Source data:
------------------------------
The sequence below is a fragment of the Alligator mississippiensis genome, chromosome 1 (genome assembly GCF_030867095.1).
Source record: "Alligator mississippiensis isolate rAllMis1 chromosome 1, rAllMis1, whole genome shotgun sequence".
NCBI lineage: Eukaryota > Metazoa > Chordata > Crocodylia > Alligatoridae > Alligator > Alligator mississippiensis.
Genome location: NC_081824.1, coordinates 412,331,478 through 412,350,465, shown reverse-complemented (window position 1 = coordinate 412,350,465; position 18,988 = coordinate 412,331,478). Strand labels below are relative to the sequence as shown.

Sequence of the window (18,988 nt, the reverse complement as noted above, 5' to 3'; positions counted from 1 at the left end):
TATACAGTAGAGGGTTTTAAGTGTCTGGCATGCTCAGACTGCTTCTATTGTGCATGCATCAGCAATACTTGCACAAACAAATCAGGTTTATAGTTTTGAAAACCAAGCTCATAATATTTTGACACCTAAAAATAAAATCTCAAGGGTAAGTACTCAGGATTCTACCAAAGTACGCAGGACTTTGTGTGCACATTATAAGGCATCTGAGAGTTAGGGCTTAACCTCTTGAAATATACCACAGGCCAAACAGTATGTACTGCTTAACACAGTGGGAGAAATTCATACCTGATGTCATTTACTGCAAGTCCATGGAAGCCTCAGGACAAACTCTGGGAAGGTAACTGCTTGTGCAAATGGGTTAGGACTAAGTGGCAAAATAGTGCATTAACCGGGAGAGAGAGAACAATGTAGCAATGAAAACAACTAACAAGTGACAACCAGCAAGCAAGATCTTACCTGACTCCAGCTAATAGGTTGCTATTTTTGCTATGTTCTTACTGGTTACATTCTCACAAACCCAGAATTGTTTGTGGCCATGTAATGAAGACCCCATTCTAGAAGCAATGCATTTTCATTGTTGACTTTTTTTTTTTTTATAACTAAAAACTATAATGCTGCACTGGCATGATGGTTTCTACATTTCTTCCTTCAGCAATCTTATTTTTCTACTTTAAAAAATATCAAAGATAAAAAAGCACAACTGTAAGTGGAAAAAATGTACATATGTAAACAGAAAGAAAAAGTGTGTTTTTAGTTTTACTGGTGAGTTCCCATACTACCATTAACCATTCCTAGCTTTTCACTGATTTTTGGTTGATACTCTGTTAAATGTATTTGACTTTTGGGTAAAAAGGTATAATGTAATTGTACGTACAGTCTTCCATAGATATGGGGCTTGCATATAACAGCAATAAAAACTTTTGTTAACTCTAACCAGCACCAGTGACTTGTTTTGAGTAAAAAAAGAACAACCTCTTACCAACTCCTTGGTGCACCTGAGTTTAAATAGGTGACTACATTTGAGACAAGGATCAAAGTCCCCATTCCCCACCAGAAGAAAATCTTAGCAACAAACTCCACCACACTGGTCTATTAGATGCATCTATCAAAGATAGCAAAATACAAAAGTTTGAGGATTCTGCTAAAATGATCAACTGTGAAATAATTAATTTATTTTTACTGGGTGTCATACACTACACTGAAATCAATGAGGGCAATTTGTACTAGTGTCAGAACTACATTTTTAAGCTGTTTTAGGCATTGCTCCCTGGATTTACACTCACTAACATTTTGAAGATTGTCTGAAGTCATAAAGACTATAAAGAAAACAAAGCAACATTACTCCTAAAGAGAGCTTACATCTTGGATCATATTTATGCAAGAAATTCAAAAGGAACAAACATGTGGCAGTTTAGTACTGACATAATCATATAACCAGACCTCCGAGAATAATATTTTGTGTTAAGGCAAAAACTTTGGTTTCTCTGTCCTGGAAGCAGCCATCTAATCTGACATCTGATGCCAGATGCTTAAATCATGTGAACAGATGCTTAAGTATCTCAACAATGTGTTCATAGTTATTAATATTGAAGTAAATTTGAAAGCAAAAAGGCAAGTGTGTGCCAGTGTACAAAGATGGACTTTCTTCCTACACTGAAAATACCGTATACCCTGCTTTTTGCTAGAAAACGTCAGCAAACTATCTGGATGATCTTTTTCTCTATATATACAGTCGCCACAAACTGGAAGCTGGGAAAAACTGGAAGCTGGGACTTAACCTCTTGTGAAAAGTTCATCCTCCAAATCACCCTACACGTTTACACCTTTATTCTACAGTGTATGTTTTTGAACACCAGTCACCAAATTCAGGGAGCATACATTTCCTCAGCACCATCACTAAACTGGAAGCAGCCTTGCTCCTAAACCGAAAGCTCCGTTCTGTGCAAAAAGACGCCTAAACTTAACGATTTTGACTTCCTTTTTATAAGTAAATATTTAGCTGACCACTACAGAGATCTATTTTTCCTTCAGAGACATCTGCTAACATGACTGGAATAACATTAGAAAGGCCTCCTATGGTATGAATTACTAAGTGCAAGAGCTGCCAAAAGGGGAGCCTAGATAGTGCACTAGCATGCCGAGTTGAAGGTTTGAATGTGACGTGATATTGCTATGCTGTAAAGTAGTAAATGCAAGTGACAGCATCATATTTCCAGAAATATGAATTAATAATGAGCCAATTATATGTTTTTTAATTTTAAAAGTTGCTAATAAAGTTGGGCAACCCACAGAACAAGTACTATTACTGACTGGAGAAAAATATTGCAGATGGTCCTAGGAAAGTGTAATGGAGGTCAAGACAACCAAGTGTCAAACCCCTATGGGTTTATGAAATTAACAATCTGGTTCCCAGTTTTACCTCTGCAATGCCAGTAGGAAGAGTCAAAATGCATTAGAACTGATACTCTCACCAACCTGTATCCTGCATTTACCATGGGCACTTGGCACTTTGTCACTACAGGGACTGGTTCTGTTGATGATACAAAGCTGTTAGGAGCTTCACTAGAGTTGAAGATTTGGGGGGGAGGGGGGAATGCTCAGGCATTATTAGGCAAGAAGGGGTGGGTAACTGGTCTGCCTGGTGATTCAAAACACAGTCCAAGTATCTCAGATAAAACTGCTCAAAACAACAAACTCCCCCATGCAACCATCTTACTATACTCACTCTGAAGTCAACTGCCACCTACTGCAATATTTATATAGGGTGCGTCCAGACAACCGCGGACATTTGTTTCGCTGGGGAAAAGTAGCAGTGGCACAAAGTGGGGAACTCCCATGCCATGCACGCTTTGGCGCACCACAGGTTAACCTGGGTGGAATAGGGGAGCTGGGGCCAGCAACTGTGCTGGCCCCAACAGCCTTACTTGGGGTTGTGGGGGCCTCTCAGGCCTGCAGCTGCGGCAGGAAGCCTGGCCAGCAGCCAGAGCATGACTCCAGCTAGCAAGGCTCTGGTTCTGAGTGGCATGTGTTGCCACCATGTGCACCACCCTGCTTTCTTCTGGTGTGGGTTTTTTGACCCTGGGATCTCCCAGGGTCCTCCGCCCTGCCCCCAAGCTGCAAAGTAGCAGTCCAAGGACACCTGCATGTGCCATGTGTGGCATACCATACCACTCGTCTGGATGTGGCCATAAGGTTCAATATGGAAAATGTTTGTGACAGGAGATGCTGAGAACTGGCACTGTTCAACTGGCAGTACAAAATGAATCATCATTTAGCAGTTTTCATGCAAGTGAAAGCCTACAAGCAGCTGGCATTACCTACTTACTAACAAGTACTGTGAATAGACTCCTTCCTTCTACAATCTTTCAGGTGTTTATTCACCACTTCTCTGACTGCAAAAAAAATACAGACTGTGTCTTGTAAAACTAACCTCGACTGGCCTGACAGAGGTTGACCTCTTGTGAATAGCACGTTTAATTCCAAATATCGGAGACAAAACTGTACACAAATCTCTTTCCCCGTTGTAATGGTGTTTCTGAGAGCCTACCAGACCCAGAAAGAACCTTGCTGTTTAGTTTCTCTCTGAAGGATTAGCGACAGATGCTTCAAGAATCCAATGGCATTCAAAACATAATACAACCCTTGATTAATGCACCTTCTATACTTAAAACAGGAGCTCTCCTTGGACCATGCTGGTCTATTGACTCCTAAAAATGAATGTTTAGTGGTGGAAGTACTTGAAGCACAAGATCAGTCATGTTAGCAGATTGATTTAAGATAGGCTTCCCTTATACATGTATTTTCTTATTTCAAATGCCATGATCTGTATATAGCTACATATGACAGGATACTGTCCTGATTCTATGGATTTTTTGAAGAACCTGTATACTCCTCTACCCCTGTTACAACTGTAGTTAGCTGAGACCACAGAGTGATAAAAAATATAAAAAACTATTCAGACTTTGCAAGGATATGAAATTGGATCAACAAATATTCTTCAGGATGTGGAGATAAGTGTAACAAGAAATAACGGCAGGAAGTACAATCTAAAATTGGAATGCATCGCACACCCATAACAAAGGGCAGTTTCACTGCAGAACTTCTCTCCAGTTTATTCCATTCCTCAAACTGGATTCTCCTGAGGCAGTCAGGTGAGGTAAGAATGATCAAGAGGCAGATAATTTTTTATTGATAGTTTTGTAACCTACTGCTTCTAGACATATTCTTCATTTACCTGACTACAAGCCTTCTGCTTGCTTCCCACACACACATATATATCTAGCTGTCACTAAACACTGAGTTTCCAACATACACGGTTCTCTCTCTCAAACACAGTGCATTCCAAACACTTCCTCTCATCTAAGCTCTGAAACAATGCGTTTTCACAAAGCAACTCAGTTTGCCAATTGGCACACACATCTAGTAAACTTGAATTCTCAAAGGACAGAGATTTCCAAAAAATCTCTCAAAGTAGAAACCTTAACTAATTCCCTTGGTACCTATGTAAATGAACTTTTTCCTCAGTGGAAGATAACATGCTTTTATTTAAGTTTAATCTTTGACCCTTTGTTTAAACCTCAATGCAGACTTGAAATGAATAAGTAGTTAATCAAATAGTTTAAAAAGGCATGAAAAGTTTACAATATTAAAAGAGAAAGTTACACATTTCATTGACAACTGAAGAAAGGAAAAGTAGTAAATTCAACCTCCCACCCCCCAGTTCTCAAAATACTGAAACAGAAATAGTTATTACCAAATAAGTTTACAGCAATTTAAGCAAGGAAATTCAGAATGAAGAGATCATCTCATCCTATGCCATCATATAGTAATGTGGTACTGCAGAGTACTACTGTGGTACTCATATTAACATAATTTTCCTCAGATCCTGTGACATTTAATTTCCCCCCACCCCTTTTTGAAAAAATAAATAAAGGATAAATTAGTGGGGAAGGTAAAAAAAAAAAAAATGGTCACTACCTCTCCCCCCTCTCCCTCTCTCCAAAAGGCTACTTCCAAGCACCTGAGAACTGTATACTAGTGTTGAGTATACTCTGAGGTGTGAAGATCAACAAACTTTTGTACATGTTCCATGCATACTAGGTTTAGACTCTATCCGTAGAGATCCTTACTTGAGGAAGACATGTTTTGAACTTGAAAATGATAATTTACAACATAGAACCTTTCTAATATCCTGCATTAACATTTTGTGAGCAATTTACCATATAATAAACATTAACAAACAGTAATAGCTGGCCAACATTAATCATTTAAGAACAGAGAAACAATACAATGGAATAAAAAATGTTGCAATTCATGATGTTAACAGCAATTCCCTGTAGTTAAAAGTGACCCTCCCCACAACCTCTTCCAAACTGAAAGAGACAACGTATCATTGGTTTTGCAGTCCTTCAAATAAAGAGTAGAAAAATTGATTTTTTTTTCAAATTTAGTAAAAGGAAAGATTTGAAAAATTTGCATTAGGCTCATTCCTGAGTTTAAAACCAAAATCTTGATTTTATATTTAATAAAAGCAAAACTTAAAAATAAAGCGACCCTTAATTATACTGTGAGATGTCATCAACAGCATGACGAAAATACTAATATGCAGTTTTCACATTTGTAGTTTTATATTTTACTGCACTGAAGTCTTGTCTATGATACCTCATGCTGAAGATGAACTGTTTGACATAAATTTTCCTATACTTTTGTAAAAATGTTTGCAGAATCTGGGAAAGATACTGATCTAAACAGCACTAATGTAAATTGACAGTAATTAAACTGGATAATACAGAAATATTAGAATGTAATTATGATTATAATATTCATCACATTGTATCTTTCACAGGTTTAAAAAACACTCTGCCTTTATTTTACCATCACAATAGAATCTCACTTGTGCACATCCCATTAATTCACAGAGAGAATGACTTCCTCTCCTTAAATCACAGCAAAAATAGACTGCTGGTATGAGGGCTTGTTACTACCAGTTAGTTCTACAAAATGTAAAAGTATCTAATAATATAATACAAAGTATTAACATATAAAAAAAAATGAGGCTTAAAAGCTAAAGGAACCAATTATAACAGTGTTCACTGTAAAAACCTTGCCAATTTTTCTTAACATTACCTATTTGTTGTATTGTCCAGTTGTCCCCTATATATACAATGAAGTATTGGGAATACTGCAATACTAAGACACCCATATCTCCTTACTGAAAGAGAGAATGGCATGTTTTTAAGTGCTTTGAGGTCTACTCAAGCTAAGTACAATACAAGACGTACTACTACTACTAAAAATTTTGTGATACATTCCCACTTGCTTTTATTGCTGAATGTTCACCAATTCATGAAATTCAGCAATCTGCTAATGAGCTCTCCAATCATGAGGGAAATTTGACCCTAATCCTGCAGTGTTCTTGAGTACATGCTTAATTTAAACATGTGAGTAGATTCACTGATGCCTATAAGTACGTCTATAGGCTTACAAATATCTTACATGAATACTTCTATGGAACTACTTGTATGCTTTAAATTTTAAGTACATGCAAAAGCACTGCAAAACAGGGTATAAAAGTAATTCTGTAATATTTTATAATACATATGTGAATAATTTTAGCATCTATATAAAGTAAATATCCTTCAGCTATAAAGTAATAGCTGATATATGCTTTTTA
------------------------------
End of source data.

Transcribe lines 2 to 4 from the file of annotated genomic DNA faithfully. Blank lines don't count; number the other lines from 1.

Source record: "Alligator mississippiensis isolate rAllMis1 chromosome 1, rAllMis1, whole genome shotgun sequence".
NCBI lineage: Eukaryota > Metazoa > Chordata > Crocodylia > Alligatoridae > Alligator > Alligator mississippiensis.
Genome location: NC_081824.1, coordinates 412,331,478 through 412,350,465, shown reverse-complemented (window position 1 = coordinate 412,350,465; position 18,988 = coordinate 412,331,478). Strand labels below are relative to the sequence as shown.